Film maker Michael Moore has created another TV commercial on behalf of the president, featuring potty-mouthed seniors

FIELDS: Obama's vulgar sexual politics

More than a century and a half ago, when early suffragettes fought to win the vote, they campaigned for equality as a source of independence and dignity, a means for a woman to stand equally with a man. The vote would uphold a woman's capacity to be fully human under the law, and from the law the culture would change. Published October 31, 2012

Illustration Romney's Boxing Gloves by John Camejo for The Washington Times

FIELDS: Rumbling toward a knockout

Reporters and pundits writing about politics and particularly presidential debates can't resist the metaphors of the ring. Why should they? The metaphors work. Published October 24, 2012

Women for Romney

FIELDS: Women see for whom the buck stops

There's a new woman voter out there. Empowered women are holding themselves to the same standard they hold men to, and it's showing up in the public opinion polls. Female concerns over the debt and the deficit, not the usual gender issues, have dramatically increased as the Nov. 6 election bears down upon us. Published October 17, 2012

Illustration Feeding Big Bird by Alexander Hunter for The Washington Times

FIELDS: Immorality of feeding Big Bird

For an 8-footer with a lot of yellow feathers and a bird's brain, Big Bird is a fellow with a lot of friends in medium-high places. President Obama even has commissioned a campaign commercial taking Mitt Romney to task for treating the bird with something less than reverence. Published October 10, 2012

Illustration Obama and Romney in the Ring by John Camejo for The Washington Times

FIELDS: Obama and Romney enter the ring

When you write about war, Barbara Tuchman once told aspiring historians, write as though you don't know who won. That's hard to do. It's just as hard to write about which presidential candidate will win a tight race. Published October 3, 2012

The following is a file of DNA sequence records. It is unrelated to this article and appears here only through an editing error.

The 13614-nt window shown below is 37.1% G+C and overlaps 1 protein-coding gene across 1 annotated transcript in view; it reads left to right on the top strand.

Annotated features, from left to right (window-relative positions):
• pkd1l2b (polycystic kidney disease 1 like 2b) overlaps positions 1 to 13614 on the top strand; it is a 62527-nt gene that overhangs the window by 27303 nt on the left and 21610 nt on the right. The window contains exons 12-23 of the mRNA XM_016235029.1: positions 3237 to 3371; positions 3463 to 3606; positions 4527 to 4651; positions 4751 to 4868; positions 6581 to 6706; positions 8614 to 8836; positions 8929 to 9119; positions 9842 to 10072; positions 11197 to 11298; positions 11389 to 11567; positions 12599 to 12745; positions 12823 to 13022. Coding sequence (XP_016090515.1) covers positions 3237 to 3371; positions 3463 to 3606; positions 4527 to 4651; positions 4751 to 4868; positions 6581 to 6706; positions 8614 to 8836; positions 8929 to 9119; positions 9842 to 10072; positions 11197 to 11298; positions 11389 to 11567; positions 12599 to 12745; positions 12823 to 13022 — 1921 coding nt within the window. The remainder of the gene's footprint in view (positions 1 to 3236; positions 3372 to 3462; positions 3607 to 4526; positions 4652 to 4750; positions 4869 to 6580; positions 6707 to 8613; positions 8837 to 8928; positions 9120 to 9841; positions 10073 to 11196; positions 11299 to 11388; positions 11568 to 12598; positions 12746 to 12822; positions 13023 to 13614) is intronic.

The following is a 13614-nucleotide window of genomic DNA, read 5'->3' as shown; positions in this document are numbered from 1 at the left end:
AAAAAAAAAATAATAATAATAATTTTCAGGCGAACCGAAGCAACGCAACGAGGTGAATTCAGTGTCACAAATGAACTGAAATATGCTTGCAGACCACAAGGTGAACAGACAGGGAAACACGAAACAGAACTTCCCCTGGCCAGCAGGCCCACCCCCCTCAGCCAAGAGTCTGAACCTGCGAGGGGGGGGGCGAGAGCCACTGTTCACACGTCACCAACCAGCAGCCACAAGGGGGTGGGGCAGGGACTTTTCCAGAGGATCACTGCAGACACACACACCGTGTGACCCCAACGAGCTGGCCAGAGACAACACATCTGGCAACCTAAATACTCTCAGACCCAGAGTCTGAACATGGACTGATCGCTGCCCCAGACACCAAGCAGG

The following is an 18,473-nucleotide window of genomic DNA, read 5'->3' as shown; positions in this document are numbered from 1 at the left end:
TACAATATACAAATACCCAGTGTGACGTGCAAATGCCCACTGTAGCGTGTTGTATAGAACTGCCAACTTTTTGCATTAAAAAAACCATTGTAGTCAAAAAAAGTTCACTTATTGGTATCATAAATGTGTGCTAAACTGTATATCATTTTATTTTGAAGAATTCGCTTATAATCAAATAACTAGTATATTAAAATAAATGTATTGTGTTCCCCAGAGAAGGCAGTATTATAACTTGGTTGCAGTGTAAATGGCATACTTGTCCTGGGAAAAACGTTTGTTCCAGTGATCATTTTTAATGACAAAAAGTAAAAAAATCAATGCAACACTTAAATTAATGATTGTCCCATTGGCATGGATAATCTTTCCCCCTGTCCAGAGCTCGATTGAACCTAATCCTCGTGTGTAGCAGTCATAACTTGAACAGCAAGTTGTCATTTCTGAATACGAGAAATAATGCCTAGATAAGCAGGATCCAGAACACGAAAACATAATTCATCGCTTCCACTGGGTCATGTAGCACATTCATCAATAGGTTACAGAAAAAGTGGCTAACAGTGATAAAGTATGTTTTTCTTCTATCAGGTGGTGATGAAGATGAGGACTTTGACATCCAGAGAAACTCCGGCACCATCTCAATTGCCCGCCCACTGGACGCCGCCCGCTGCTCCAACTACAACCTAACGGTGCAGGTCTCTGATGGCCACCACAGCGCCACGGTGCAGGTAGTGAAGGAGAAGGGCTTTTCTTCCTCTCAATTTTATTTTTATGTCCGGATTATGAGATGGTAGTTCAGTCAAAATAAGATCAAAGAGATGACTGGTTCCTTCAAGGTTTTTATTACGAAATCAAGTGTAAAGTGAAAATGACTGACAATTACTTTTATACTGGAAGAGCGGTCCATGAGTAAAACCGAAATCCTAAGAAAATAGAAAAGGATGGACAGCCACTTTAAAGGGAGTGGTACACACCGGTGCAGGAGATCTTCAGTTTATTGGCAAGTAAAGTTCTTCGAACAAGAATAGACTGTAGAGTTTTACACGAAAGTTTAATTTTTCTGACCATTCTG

Illustration by Kichka, Israel Channel 1, Jerusalem, Israel

FIELDS: Bumps in Obama's Mideast road

This is the week of Yom Kippur, when Jews reflect on the year just past and look forward to the new one in hopes of being entered in the Book of Life. The shofar (or ram's horn) is a plaintive cry from the heart, marking natural events of birth, death and renewal. Published September 26, 2012

Illustration War on Women by Alexander Hunter for The Washington Times

FIELDS: Putting the lie to ‘war on women’

Certain feminists, similar to children discovering that certain words shock their mommies, like to talk dirty. Or at least naughty. Naomi Wolf climbs on this bandwagon once more with her eighth book, "Vagina: A New Biography" (Ecco, 2012). Published September 19, 2012

Illustration Teachers' Unions by John Camejo for The Washington Times

FIELDS: It's the kids, stupid

Not so long ago, many youngsters wanted to grow up to be teachers, and parents were pleased to encourage them. Not any longer. Teachers have become the Rodney Dangerfields of postmodern America. Published September 12, 2012

Illustration by Donna Grethen

FIELDS: Time to work, not whine

Asea change has washed over America since Freud asked the question that forever perplexes everybody: "What do women want?" The question remains forever elusive, because women are never of one mind. To the consternation of marketers, political and otherwise, women don't all think alike. Published September 5, 2012

Associated Press

FIELDS: Paul Ryan closing the generation gap

How will the voters of Generation X mark their presidential ballots? If the baby boomers never trusted anyone over 30, the Gen X'ers are said never to trust themselves. They've been stereotyped as slackers, cynics and whiners. They also have been described as confident, pragmatic and engaged. Published August 29, 2012